Tours involving tactile exploration of models and audio description of works introduce blind and partially sighted visitors to Congolese art of the past fifty years.
Congolese popular painting developed after the country gained independence in 1960. Initially, it was seen as a means of spreading information, initiating public debate or preserving people’s memory, and not as an object of aesthetic contemplation.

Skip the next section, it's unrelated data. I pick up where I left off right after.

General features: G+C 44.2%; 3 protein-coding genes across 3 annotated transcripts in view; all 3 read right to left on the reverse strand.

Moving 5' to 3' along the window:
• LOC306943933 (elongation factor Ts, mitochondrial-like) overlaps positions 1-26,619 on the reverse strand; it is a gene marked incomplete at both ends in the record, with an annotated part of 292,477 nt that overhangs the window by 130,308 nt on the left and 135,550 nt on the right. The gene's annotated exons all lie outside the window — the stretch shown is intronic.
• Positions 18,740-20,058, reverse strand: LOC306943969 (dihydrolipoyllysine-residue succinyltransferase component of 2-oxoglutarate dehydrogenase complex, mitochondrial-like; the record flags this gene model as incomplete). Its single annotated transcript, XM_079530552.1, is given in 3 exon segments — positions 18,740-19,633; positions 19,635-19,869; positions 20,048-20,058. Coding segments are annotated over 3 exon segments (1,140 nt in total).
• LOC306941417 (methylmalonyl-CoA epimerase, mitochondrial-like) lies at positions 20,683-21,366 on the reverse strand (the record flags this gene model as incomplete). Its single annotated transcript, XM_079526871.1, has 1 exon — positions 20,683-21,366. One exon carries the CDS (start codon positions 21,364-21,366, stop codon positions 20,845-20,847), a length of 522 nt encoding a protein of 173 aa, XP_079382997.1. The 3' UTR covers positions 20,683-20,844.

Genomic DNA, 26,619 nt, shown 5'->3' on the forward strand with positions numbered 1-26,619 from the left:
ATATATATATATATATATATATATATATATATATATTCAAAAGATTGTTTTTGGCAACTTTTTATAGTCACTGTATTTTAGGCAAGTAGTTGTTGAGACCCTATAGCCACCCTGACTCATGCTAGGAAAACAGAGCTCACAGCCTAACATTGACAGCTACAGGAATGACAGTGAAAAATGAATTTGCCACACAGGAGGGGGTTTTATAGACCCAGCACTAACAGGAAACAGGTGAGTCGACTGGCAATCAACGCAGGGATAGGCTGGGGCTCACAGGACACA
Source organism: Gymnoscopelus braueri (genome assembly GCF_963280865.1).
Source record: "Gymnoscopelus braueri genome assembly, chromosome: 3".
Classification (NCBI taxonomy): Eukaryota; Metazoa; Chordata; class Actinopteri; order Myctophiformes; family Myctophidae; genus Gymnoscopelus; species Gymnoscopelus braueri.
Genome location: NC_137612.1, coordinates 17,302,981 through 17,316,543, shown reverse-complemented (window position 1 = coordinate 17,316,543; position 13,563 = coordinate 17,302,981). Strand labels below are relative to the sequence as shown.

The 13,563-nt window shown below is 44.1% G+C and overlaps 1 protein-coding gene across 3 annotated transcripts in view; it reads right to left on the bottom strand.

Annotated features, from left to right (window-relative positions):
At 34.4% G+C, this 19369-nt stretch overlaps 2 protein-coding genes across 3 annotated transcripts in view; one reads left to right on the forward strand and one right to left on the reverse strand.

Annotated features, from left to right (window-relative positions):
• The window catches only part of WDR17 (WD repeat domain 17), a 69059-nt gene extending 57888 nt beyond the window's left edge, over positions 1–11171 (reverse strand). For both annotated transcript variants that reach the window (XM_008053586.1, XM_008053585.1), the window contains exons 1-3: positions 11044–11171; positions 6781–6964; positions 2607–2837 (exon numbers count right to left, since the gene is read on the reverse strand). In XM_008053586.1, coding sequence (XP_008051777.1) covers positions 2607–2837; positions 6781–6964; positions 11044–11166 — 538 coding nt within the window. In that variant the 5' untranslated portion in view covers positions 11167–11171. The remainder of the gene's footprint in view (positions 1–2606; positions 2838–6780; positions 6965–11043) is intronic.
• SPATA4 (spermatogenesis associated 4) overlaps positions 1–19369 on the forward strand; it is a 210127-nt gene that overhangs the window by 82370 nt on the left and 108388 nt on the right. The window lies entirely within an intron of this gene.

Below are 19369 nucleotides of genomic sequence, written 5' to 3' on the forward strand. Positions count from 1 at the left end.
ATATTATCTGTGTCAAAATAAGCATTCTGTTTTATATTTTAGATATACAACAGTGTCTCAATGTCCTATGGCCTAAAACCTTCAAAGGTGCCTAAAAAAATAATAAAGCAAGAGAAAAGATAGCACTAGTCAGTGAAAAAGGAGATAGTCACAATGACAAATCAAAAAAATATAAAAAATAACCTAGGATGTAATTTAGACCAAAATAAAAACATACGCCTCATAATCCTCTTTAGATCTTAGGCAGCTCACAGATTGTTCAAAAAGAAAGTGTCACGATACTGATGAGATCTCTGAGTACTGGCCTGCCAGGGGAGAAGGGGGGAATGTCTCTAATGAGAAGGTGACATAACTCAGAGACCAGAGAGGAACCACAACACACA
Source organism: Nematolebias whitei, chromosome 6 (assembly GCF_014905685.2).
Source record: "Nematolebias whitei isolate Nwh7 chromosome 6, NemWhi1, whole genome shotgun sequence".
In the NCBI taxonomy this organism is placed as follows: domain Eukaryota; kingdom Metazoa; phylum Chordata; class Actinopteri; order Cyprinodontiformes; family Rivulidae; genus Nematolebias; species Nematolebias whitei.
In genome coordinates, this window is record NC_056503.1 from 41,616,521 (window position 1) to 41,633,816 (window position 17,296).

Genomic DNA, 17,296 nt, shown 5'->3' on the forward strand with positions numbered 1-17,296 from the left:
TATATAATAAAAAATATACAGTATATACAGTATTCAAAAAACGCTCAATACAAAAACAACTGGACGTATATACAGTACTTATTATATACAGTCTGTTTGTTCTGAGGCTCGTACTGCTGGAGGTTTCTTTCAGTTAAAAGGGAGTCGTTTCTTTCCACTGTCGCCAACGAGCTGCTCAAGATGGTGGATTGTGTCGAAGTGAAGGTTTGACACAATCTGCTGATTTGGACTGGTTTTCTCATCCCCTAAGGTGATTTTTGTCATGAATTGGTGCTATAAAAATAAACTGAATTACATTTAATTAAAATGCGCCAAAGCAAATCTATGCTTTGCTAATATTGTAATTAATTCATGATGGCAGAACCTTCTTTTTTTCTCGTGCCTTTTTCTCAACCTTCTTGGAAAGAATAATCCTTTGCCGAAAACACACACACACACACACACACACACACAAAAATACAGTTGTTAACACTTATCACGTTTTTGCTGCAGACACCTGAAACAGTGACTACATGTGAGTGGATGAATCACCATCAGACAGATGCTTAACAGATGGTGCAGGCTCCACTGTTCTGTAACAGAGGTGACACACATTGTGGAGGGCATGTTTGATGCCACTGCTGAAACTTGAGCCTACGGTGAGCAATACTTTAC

With imagery borrowed from Congolese myths and the everyday life of the DRC, the paintings featured in the exhibition offer insight into the country’s twentieth-century history.
The tour has been developed by Garage’s Inclusive Programs Manager Galina Novotortseva.